An Empirical and Computational Investigation of Generalisation in Nonword Reading

Student thesis: Doctoral ThesisDoctor of Philosophy (PhD)

Abstract

Reading aloud new words requires an ability to generalise linguistic knowledge acquired via experience in reading. Yet, the exact cognitive mechanisms by which this happens are still unknown. In this PhD project, I investigated generalisation in reading aloud in English, focusing on pronunciations assigned to nonwords by skilled readers. This work consisted of computational, empirical and methodological investigations.
Firstly, I developed a new, symbolic model of reading aloud – the Weighted Segments Pronunciation (WSP) model. This model converts letter strings into speech sounds based on different statistical properties of the writing system, across varying sized print-to-sound correspondences. The WSP model simulated central tendencies in human nonword reading responses comparably to prominent computational models of reading (the DRC and the CDP++ models). Furthermore, the WSP model showed some promise in simulating variability in nonword reading, and the present work illustrated some ways to evaluate models that produce variable output. Issues in the performance of the WSP model were identified and several avenues for improving the model were discussed.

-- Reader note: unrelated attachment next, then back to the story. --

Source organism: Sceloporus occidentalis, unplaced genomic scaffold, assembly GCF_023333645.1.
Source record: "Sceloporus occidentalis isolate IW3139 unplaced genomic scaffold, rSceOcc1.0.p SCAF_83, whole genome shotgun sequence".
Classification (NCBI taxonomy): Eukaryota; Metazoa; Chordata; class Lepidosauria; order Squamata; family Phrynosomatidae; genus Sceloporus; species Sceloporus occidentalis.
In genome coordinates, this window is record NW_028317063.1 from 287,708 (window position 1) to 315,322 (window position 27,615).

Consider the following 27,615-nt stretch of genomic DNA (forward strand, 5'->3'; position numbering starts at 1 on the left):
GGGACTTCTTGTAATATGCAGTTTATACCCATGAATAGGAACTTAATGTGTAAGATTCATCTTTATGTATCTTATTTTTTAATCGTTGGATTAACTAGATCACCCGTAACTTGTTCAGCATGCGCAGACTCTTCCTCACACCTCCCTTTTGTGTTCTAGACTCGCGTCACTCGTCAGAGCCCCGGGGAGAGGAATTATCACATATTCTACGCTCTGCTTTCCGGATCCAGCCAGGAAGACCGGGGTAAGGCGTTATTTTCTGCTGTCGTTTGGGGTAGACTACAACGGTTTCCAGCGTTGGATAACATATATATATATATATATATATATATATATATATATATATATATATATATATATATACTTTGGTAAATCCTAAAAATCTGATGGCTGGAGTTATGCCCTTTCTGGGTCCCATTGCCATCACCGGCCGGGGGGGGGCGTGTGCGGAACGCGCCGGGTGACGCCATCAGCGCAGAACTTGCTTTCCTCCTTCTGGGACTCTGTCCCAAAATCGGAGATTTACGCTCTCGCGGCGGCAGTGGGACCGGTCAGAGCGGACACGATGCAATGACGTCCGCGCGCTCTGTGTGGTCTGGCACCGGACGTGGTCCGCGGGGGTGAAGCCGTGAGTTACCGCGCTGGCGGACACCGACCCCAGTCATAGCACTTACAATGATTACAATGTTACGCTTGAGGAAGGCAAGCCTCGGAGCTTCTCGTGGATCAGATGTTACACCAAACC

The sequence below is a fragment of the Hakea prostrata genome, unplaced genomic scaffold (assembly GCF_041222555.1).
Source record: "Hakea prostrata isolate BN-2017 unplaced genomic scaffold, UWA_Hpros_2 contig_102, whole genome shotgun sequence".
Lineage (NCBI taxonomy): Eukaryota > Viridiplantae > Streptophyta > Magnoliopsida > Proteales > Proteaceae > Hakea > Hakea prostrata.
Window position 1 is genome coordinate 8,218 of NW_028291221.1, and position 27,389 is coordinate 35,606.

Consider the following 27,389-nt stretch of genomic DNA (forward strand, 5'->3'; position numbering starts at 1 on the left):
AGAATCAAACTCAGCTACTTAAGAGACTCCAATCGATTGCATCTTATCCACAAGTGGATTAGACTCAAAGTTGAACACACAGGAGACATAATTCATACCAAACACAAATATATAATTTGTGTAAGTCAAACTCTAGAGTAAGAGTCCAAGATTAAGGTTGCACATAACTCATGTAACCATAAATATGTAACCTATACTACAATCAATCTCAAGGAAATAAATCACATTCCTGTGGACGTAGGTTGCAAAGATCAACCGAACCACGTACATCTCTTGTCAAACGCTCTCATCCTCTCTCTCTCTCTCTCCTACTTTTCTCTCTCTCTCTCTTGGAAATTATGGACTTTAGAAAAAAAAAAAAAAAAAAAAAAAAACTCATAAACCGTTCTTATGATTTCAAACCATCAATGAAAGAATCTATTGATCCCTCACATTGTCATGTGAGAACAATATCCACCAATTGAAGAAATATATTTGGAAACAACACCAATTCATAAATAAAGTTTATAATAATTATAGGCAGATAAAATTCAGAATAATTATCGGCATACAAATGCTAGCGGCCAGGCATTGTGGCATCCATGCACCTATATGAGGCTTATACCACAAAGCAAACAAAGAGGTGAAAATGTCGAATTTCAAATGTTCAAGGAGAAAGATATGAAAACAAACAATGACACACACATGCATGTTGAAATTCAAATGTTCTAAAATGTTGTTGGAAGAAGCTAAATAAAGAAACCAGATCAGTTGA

Secondly, I conducted two empirical studies, aiming to clarify which statistical properties of the writing system skilled readers are sensitive to. Both type and token frequency measures of print-to-sound correspondences were shown to be influential in nonword processing, with likely larger influence of type frequency.
Thirdly, I compared two methods of collecting information about how skilled readers process nonwords: the traditional nonword naming method (where participants read aloud nonwords) and a relatively new nonword rating method (where participants give acceptability ratings to pronunciations assigned to nonwords). These comparisons revealed that the rating method is a feasible alternative to the naming method, and it may reveal aspects about skilled readers' knowledge of print-to-sound correspondences that the nonword naming method cannot.
These findings bear relevance to future empirical investigations and theory development of reading aloud.
Date of Award24 Jan 2023
Original languageEnglish
Awarding Institution
  • University of Bristol
SupervisorColin J Davis (Supervisor) & Anne Castles (Supervisor)

Keywords

  • nonword reading
  • computational modelling
  • generalisation
  • psycholinguistics

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